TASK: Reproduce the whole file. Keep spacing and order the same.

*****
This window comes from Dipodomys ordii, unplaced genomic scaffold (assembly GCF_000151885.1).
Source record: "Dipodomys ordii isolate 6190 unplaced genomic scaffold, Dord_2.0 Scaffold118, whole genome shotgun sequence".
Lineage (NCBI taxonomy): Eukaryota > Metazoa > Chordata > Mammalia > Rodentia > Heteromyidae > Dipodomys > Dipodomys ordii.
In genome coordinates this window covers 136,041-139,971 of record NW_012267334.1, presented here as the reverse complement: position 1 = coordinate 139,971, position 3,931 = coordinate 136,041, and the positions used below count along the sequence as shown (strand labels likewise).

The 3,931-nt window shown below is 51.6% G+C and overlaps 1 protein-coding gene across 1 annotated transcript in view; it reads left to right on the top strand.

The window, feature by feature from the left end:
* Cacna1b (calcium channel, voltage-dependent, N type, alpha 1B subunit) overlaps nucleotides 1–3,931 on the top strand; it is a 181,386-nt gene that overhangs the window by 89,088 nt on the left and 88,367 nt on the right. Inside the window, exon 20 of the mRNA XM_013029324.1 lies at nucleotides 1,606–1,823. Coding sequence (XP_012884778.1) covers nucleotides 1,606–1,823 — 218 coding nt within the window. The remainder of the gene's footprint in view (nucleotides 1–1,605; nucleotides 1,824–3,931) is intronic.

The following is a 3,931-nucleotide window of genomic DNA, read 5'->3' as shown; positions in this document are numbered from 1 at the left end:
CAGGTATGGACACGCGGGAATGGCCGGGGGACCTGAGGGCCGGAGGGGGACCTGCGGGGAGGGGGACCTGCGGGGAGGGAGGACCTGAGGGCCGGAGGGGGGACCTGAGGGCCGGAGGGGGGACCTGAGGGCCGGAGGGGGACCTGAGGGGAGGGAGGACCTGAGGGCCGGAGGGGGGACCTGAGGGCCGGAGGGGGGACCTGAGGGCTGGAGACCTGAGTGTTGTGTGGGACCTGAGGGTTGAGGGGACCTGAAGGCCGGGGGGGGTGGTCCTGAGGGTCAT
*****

This window comes from Dipodomys ordii, unplaced genomic scaffold (assembly GCF_000151885.1).
Source record: "Dipodomys ordii isolate 6190 unplaced genomic scaffold, Dord_2.0 Scaffold118, whole genome shotgun sequence".
Lineage (NCBI taxonomy): Eukaryota > Metazoa > Chordata > Mammalia > Rodentia > Heteromyidae > Dipodomys > Dipodomys ordii.
In genome coordinates this window covers 136,041-139,971 of record NW_012267334.1, presented here as the reverse complement: position 1 = coordinate 139,971, position 3,931 = coordinate 136,041, and the positions used below count along the sequence as shown (strand labels likewise).

The 3,931-nt window shown below is 51.6% G+C and overlaps 1 protein-coding gene across 1 annotated transcript in view; it reads left to right on the top strand.

The window, feature by feature from the left end:
* Cacna1b (calcium channel, voltage-dependent, N type, alpha 1B subunit) overlaps nucleotides 1–3,931 on the top strand; it is a 181,386-nt gene that overhangs the window by 89,088 nt on the left and 88,367 nt on the right. Inside the window, exon 20 of the mRNA XM_013029324.1 lies at nucleotides 1,606–1,823. Coding sequence (XP_012884778.1) covers nucleotides 1,606–1,823 — 218 coding nt within the window. The remainder of the gene's footprint in view (nucleotides 1–1,605; nucleotides 1,824–3,931) is intronic.

The following is a 3,931-nucleotide window of genomic DNA, read 5'->3' as shown; positions in this document are numbered from 1 at the left end:
CAGGTATGGACACGCGGGAATGGCCGGGGGACCTGAGGGCCGGAGGGGGACCTGCGGGGAGGGGGACCTGCGGGGAGGGAGGACCTGAGGGCCGGAGGGGGGACCTGAGGGCCGGAGGGGGGACCTGAGGGCCGGAGGGGGACCTGAGGGGAGGGAGGACCTGAGGGCCGGAGGGGGGACCTGAGGGCCGGAGGGGGGACCTGAGGGCTGGAGACCTGAGTGTTGTGTGGGACCTGAGGGTTGAGGGGACCTGAAGGCCGGGGGGGGTGGTCCTGAGGGTCAT